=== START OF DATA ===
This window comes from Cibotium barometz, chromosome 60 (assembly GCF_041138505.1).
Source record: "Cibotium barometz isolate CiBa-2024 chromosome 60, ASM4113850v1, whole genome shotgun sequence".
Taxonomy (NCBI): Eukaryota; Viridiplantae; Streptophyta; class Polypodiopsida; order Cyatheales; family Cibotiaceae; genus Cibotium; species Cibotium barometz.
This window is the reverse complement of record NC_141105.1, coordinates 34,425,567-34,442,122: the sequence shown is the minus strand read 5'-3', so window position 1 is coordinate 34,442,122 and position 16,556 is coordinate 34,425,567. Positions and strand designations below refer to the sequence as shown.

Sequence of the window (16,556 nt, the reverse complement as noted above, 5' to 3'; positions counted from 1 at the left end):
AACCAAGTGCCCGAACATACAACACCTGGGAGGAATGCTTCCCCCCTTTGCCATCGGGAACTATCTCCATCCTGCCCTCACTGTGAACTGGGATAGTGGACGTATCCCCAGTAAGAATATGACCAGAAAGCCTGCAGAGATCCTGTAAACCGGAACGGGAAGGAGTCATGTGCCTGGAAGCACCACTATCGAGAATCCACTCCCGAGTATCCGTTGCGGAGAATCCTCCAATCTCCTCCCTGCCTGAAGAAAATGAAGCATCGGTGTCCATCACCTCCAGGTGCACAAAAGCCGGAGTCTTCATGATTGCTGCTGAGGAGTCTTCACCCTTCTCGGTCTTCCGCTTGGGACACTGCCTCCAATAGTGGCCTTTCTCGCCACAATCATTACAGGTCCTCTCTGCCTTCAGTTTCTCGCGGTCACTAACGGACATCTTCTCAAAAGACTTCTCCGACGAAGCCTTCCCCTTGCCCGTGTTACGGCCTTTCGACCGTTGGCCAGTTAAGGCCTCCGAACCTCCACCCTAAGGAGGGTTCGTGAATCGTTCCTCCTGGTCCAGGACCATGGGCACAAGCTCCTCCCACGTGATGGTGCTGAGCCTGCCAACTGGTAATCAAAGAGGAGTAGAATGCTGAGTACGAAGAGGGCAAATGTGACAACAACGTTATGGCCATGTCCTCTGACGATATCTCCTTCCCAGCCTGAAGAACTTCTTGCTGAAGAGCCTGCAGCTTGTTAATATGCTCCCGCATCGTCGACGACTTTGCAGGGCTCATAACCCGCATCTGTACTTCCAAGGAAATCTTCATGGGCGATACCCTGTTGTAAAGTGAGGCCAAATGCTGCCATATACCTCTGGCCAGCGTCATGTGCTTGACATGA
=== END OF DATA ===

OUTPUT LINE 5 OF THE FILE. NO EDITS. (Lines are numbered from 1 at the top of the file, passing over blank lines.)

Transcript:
Sequence of the window (16,556 nt, the reverse complement as noted above, 5' to 3'; positions counted from 1 at the left end):